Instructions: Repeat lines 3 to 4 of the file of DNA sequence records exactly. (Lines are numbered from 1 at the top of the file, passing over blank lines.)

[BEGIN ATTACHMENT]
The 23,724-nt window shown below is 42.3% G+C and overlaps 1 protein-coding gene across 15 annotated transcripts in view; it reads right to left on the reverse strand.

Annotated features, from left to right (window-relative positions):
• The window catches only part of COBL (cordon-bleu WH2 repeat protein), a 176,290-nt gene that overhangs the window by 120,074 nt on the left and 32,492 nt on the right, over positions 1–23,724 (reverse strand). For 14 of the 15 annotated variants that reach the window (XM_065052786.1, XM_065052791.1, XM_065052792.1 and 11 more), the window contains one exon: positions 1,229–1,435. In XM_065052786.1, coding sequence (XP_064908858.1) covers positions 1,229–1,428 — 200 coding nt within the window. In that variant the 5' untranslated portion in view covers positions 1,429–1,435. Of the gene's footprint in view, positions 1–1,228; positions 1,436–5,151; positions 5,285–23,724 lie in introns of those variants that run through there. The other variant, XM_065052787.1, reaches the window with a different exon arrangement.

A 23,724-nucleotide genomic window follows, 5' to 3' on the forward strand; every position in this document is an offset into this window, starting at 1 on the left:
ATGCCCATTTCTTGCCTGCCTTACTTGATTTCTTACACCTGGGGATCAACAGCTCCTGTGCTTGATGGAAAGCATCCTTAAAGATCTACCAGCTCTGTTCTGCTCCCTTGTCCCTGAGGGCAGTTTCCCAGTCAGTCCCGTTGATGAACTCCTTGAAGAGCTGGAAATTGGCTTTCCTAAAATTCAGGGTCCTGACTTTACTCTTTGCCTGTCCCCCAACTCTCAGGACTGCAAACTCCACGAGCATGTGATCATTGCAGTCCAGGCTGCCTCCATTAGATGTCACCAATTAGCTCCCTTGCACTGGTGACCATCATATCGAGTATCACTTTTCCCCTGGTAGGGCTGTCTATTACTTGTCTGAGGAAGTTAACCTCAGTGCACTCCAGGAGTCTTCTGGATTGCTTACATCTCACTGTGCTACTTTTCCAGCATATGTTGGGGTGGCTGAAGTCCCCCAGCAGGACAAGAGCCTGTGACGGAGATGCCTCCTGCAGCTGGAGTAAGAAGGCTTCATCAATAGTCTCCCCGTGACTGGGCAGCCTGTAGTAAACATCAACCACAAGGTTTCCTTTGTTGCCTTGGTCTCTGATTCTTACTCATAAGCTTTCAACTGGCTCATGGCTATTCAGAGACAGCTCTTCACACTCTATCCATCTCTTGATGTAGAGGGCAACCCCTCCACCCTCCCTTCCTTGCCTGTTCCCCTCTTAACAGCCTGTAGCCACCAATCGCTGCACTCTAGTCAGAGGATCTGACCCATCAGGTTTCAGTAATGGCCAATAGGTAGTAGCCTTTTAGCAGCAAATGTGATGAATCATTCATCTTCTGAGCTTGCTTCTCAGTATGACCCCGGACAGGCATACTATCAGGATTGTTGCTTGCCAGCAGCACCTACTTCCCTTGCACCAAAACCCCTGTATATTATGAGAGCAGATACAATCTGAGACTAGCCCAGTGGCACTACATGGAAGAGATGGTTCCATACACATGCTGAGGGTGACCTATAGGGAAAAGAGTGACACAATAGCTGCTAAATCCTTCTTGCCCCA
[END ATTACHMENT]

• The window catches only part of COBL (cordon-bleu WH2 repeat protein), a 176,290-nt gene that overhangs the window by 120,074 nt on the left and 32,492 nt on the right, over positions 1–23,724 (reverse strand). For 14 of the 15 annotated variants that reach the window (XM_065052786.1, XM_065052791.1, XM_065052792.1 and 11 more), the window contains one exon: positions 1,229–1,435. In XM_065052786.1, coding sequence (XP_064908858.1) covers positions 1,229–1,428 — 200 coding nt within the window. In that variant the 5' untranslated portion in view covers positions 1,429–1,435. Of the gene's footprint in view, positions 1–1,228; positions 1,436–5,151; positions 5,285–23,724 lie in introns of those variants that run through there. The other variant, XM_065052787.1, reaches the window with a different exon arrangement.

A 23,724-nucleotide genomic window follows, 5' to 3' on the forward strand; every position in this document is an offset into this window, starting at 1 on the left: